White flag over Council HQ as tax rise plans are dropped

Council Leader is forced to admit tax plans are dead in the water
Council Leader is forced to admit tax plans are dead in the water

MORAY COUNCIL ADMINISTRATION leaders have admitted that there can be no increase in Council Tax this year – as Scottish Labour are set to propose an income tax increase as a means of solving the national crisis faced by local authorities.

Having been the first local authority to declare a desire to break the Scottish Government freeze on local tax increases, Moray Council’s leader Stewart Cree has been forced into admitting that his minority Administration group has been backed into a corner and must now abandon these plans.

His admission came on the eve of Scottish Labour leader Kezia Dugdale’s proposal that new a 1p rise on income tax should be put in place to avoid an inevitable cut to local services.

Last night Councillor Cree, who had previously said he would resign if his Administration were unable to force through their Council Tax plans, admitted that the policy was now in tatters, saying: “It is fair to say that we are not going to impose a Council Tax increase in circumstances which would give the people of Moray no benefit.

“Unless the sanctions against raising the tax are removed then we will not be able to pursue that option.”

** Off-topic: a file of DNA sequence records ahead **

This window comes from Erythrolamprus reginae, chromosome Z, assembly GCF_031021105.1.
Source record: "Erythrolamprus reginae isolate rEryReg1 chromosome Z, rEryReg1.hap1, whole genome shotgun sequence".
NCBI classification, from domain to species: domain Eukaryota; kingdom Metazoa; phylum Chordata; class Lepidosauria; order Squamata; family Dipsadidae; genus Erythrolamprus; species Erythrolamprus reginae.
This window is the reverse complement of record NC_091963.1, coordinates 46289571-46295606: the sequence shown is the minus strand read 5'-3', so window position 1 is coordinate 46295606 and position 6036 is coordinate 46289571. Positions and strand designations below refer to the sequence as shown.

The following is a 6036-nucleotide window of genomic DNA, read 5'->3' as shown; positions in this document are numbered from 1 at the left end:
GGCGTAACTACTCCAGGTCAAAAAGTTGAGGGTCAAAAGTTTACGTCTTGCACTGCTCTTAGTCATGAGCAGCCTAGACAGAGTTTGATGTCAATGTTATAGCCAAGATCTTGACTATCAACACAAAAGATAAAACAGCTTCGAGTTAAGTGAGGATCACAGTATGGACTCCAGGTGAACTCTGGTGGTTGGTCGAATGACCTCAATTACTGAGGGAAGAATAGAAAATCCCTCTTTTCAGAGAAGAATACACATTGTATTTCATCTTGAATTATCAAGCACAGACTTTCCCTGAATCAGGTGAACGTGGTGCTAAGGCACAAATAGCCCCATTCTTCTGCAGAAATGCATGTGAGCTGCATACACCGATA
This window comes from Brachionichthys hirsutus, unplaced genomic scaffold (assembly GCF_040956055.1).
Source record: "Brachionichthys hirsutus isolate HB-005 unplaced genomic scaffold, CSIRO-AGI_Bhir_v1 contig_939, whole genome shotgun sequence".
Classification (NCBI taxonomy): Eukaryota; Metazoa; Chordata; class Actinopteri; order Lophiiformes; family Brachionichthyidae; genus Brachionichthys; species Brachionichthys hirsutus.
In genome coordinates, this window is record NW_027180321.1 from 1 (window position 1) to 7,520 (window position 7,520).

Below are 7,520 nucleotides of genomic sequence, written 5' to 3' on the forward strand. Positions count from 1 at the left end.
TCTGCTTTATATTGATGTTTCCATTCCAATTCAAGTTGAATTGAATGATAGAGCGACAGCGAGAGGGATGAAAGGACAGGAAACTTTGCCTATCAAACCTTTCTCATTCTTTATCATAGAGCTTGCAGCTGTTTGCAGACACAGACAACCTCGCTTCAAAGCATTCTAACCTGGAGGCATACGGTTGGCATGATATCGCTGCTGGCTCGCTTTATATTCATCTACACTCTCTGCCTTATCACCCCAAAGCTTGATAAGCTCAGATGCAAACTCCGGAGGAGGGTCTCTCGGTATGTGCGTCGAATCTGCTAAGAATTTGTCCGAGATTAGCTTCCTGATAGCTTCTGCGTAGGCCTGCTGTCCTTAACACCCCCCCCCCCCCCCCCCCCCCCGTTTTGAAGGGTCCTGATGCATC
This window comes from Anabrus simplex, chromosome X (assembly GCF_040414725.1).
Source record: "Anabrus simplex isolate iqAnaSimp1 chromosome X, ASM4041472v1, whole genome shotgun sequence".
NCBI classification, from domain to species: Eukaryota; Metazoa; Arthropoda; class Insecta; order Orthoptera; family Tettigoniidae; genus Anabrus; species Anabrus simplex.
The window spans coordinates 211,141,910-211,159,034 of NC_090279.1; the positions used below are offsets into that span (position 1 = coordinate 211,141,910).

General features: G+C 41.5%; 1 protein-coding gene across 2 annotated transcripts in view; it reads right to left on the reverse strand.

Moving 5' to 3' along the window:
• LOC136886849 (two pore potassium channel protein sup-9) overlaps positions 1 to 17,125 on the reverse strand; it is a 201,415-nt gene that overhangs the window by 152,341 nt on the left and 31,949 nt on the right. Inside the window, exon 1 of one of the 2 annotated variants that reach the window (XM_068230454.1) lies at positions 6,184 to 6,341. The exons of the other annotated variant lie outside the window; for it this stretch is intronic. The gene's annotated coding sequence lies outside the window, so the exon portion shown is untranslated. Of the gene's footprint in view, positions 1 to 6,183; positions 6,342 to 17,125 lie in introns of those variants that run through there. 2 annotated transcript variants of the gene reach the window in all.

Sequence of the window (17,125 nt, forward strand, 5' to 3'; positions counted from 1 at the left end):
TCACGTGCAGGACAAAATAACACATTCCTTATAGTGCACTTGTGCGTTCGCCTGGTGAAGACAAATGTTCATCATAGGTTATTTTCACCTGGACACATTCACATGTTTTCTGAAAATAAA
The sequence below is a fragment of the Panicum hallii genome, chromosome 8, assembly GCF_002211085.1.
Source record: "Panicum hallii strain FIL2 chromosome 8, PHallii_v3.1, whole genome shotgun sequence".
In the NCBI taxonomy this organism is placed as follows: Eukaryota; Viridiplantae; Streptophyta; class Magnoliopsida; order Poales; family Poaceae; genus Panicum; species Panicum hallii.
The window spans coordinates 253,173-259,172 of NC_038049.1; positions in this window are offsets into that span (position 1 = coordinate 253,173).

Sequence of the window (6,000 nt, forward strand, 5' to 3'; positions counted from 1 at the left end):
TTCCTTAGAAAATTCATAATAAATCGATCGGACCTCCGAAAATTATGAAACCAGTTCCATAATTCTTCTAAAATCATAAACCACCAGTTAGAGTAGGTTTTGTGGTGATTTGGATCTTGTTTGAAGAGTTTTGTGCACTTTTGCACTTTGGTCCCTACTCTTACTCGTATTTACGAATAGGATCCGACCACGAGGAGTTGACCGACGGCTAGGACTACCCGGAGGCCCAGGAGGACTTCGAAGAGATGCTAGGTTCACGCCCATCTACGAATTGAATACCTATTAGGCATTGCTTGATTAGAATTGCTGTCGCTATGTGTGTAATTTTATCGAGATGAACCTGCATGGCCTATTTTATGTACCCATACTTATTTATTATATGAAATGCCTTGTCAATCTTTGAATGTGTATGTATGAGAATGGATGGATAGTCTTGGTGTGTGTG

His comments came after Scotland’s Finance Secretary John Swinney had made it clear that around £5million would be withheld from Moray’s financial support should they defy the Council Tax freeze agreement which has now been in place for nine years.

“It is extremely frustrating – this has been done with a gun to our head and an arm up our back,” Councillor Cree said.

Now the Administration group are pouring over alternatives to their plans, which had assumed an income of £5million from a council tax increase and a further £5million taken from council reserves.

“We do not feel it is fair to make Moray residents the victims of Mr Swinney,” Councillor Cree said, adding: “I don’t think that they should suffer by losing services so we are examining other ways to fund the deficit.”

He continued that a means would be sought to avoid cuts to frontline services in Moray – and that may mean “deferring spending on certain projects until next year” as well as drawing more from the reserves – currently over £20million.

Scottish Labour Tax Call

The abandonment of Moray’s plans came as Scottish Labour leader Kezia Dugdale is expected to say in a speech in Edinburgh this morning that using new taxation powers in Scotland would be the way her party will deal with the funding crisis being faced in town halls around the country.

Subject to any last-minute changes, Ms Dugdale is expected to say: “Given the choice between using our powers or making cuts to our children’s future, we choose to use our powers.

“We will tear up this SNP budget that simply manages Tory cuts and instead use the power we have to set the Scottish rate of income tax one pence higher than the rate set by George Osborne. This will provide an extra half a billion pounds a year to invest in the future.

“We don’t do this because we want to use the powers for their own sake – we do it because there is no other alternative to cutting into our nation’s future. It enables us to stop cuts to schools and other vital services and to guarantee that spending on education will be protected in real terms in the next five years.”

Ms Dugdale will say that 10% of revenue from a new Scottish rate of income tax would also be used to provide a £100 rebate for the lowest earners, issued through local councils.